Preparing for death is a part of life

Palliative Care, an educational series from HammondCare

The approach to end of life, for whatever reason, can be a daunting time for everyone involved. However, many people - patients, their carers and family alike - are often surprised about the valuable and positive role that palliative care can play in improving quality of life and making this time more manageable.

Palliative care assists to improve people’s quality of life during the course of a progressive life-limiting illness. This care isn’t just about pain relief medicine. It is more holistic. It also addresses the psychological and spiritual aspects of care, providing support to help patients live as actively as possible.

Being well informed about palliative care can make this journey more manageable and help reduce the associated fears and concerns. That is why HammondCare is launching a series of articles to guide people on how palliative care can improve the quality of life for patients, their carers, and families.

A new topic will be posted each month and we hope you find them useful in your own journey.

preparing for death is part of life banner

Preparing for death is a part of life

Preparation is key

This time is much easier for everyone if you can prepare in advance. Try to be as organised as possible.

Firstly, make sure you know where to find important documents. They may be stored with a lawyer, at a secure document storage facility, or in a safe place in the house. 

Key documents
  • A copy of your Will  
  • Any instructions about the distribution of personal belongings not covered in the Will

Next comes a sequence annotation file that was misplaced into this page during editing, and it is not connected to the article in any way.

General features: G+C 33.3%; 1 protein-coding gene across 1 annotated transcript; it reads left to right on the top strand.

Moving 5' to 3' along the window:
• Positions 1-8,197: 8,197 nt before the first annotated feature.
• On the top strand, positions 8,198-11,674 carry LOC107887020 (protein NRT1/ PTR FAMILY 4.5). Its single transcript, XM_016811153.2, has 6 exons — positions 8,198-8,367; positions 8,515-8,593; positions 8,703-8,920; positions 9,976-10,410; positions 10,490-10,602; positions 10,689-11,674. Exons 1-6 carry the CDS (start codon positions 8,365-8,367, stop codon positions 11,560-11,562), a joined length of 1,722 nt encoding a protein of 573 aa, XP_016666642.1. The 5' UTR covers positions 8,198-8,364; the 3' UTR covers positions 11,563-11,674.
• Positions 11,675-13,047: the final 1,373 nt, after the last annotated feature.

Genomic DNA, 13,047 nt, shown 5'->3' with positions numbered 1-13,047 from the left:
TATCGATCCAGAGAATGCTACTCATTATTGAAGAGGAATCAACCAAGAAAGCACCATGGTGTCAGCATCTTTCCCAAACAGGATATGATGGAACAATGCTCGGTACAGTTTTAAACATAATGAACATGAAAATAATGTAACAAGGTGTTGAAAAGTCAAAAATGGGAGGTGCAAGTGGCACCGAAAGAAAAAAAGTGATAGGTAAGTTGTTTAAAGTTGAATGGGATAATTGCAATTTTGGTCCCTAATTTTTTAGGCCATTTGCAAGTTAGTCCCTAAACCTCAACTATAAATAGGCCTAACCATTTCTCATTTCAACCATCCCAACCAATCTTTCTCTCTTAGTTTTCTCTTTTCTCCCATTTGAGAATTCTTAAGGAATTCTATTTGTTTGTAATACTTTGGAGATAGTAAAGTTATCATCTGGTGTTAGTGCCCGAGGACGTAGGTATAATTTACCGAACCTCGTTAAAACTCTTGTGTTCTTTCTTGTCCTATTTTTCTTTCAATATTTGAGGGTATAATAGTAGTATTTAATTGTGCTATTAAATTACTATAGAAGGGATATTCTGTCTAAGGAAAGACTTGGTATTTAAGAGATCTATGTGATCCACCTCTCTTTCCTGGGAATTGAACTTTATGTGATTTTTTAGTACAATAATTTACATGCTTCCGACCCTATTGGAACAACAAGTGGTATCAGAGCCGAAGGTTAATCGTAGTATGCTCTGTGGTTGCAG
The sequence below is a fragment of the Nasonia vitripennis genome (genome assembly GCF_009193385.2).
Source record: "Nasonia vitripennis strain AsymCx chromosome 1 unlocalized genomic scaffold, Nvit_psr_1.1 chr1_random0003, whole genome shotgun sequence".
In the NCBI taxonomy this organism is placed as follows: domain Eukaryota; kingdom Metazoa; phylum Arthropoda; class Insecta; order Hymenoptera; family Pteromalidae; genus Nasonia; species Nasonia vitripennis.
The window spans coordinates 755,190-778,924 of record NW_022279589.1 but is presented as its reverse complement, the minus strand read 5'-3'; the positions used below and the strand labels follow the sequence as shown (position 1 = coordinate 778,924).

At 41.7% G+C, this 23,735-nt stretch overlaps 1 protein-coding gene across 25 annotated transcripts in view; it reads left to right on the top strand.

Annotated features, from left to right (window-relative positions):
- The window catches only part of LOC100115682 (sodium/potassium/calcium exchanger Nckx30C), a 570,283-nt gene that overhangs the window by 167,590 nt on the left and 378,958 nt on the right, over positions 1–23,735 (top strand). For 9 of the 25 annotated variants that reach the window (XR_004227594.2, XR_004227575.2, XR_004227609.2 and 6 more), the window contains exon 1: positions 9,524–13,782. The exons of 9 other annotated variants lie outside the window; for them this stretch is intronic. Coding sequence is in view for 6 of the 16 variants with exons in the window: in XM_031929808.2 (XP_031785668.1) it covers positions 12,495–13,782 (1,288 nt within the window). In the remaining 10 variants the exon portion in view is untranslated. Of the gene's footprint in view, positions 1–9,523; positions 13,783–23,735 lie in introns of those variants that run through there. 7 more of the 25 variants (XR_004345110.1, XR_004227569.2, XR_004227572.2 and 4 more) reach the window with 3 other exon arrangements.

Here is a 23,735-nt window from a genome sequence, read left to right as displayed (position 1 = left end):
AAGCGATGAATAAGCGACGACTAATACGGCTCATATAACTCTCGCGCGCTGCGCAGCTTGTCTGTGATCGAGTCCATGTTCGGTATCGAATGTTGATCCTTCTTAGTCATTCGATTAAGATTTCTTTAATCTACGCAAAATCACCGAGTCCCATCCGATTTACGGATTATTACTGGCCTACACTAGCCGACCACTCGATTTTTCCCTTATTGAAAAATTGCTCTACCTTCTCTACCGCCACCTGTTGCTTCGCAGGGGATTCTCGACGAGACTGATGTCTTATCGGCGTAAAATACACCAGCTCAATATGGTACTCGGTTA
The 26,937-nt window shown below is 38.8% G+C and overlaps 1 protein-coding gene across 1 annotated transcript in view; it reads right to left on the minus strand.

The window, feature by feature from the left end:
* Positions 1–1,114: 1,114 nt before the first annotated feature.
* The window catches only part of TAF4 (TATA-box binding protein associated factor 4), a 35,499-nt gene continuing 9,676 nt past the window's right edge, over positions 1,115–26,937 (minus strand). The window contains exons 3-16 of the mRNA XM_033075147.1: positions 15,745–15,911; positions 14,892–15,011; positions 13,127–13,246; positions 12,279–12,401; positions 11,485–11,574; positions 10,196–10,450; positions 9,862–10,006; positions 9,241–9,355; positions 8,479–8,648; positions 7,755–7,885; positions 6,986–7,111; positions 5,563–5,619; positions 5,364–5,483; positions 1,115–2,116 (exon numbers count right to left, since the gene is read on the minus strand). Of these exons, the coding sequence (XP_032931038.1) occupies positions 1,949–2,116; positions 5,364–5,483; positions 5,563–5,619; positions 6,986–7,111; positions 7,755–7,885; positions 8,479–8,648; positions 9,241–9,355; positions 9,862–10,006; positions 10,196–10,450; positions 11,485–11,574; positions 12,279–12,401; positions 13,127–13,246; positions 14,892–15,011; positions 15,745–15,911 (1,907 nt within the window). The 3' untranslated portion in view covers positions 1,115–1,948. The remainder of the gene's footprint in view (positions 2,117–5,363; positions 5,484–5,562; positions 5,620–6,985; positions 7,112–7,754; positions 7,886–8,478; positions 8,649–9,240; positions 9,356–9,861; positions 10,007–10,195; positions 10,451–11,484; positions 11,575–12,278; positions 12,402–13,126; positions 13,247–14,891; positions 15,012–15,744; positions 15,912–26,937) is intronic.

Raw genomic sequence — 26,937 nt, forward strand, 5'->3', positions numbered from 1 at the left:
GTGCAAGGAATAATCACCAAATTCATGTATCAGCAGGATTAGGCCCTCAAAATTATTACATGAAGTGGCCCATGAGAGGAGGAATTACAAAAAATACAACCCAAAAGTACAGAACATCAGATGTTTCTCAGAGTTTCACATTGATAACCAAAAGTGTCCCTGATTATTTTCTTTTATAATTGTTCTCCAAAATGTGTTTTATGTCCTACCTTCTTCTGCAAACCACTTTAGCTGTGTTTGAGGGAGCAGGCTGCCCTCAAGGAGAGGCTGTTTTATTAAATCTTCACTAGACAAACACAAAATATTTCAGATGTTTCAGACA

• Your birth certificate 
  • A list, including contact details, of organisations and people to notify if anything happens
  • Instructions on where all your property and investments are and who to contact about them
  • Information about any online accounts you have (e.g. social media accounts) which you want shut down when you die
  • Details of your insurance policies
  • Important documents such as land titles and mortgage agreements
  • Any other documents that may be important to your family, e.g. the original manuscript of a book you have written 
  • Any wishes relating to funeral arrangements: 
  • A list of friends you want at the funeral and their contact details  
  • A letter to individuals or a recorded message for the funeral  
  • Your wishes for the funeral if they are not detailed in your Will 
What are some of the things that need to be done after a family member dies?

A doctor must sign a certificate that confirms the death. Funeral arrangements cannot be completed until the doctor has signed and issued this certificate, generally called a Doctor's Certificate of Cause of Death. The funeral company can then take the person who has died into their care.

The funeral director in charge of the funeral arrangements will generally collect all the information needed for registering the death and send it to the relevant state or territory government office. The funeral director may also help with things such as newspaper notices, flowers and religious services. Read more about who to contact on the Australian Funeral Directors Association website.

If a funeral director is not involved with the funeral arrangements, the person who manages the final arrangements for the deceased is responsible for registering the death. A family member or a funeral director needs to register the death, including obtaining a medical certificate or Coroner’s Authorisation (before the body is buried), organise the funeral and notify the other family members and close friends of the deceased.

If you have benefited from this information and would like to share it with others, then please do – we want more people to feel comfortable facing the issue of palliative care.

For further information on HammondCare’s Palliative Care services, please contact us on 1800 826 166.